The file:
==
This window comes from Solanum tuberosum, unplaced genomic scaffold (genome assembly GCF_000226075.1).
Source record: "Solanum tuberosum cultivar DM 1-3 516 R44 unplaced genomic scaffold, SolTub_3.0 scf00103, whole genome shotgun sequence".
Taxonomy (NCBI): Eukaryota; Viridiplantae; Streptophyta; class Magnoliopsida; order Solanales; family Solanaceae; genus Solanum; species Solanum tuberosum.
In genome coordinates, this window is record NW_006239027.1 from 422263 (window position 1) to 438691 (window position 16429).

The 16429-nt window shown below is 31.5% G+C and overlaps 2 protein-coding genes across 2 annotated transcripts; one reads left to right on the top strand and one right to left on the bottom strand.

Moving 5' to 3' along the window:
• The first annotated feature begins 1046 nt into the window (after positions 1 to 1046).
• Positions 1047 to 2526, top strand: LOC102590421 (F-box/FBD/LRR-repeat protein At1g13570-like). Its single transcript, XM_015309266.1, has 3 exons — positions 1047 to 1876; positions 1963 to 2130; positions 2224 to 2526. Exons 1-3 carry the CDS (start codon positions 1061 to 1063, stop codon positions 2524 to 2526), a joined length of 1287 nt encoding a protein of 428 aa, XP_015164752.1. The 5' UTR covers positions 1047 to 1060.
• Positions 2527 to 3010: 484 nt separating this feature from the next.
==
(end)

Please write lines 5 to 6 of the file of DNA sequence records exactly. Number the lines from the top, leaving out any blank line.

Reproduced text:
The 16429-nt window shown below is 31.5% G+C and overlaps 2 protein-coding genes across 2 annotated transcripts; one reads left to right on the top strand and one right to left on the bottom strand.

Moving 5' to 3' along the window: